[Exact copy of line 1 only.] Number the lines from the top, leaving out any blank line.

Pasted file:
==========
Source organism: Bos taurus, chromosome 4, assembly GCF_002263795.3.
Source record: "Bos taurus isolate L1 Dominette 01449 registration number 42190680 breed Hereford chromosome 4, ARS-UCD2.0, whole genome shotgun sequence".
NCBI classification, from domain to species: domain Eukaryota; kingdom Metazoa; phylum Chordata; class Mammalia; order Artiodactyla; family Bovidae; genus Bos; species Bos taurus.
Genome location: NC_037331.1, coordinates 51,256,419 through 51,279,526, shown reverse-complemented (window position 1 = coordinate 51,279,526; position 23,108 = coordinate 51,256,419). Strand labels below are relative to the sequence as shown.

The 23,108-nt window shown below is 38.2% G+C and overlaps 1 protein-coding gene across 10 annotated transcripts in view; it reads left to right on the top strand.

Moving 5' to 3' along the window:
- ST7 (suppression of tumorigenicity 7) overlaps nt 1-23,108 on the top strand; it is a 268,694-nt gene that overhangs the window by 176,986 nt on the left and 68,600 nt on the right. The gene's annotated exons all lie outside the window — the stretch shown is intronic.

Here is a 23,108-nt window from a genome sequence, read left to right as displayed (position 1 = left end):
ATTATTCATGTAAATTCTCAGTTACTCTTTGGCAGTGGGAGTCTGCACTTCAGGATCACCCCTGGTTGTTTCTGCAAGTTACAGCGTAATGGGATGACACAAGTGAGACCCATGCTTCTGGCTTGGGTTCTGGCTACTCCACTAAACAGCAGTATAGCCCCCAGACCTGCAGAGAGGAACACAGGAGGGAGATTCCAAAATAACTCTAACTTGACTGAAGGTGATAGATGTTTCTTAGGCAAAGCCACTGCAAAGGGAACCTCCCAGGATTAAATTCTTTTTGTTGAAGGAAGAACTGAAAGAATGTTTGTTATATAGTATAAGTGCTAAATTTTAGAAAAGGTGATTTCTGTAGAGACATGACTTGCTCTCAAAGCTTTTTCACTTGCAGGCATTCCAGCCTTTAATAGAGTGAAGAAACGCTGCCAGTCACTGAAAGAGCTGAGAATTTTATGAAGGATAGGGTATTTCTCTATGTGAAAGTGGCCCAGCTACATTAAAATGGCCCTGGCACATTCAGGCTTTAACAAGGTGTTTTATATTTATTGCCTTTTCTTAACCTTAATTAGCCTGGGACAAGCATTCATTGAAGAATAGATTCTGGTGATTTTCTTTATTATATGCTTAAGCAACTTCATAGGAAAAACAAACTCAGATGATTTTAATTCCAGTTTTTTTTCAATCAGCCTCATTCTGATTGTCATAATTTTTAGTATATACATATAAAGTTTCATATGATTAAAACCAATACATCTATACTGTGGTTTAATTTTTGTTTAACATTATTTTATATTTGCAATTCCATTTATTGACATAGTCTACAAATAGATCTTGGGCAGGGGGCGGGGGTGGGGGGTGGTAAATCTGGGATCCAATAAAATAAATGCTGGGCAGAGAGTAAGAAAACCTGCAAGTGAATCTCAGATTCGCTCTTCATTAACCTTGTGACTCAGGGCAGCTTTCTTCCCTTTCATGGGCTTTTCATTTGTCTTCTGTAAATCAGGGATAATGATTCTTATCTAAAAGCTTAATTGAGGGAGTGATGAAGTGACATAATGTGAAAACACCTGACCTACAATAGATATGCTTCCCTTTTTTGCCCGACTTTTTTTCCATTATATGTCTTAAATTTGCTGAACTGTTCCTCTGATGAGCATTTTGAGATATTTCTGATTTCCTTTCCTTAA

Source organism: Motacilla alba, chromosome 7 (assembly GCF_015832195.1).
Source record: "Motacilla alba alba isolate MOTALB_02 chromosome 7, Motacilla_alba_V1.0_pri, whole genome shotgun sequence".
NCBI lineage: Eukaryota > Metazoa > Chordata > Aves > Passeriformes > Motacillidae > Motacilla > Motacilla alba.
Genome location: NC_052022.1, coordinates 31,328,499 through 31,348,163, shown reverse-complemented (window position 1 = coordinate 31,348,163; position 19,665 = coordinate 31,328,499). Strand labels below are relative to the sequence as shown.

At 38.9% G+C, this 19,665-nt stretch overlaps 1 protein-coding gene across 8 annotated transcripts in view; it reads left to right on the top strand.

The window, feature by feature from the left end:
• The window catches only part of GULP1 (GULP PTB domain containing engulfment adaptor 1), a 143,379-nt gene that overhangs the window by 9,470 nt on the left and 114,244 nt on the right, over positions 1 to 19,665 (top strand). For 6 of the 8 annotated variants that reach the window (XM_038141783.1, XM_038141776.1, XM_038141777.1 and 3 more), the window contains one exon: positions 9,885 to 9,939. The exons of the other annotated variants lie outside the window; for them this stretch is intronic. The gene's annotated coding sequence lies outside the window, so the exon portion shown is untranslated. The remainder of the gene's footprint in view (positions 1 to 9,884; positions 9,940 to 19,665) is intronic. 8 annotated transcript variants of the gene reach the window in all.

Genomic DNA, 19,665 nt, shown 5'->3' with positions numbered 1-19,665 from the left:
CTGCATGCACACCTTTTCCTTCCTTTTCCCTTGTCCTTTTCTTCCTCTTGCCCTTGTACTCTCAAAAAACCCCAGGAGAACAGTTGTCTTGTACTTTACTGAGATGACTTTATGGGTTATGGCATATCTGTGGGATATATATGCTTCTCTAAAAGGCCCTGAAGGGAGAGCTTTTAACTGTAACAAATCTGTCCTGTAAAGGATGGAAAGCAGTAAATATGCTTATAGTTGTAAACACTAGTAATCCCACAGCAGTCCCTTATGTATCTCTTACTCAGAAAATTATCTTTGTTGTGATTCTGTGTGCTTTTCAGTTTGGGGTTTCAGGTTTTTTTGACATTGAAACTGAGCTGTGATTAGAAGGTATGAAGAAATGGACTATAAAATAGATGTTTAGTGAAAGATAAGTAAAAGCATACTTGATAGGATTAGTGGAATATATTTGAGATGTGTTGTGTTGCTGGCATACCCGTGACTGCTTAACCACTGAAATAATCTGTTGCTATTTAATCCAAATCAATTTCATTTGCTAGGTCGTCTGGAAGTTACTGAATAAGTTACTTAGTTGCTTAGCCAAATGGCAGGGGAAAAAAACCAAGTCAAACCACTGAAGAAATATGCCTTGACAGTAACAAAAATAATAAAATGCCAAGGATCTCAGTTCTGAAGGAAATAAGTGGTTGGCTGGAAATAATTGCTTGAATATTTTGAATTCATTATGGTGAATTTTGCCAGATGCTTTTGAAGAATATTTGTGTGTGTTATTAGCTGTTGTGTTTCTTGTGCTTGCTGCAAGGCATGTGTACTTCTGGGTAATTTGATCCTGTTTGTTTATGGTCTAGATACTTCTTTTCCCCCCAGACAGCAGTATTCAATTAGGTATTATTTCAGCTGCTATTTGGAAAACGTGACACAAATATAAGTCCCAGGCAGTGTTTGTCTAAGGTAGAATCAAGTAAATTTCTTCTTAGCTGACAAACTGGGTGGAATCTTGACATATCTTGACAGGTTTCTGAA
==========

Source organism: Bos taurus, chromosome 4, assembly GCF_002263795.3.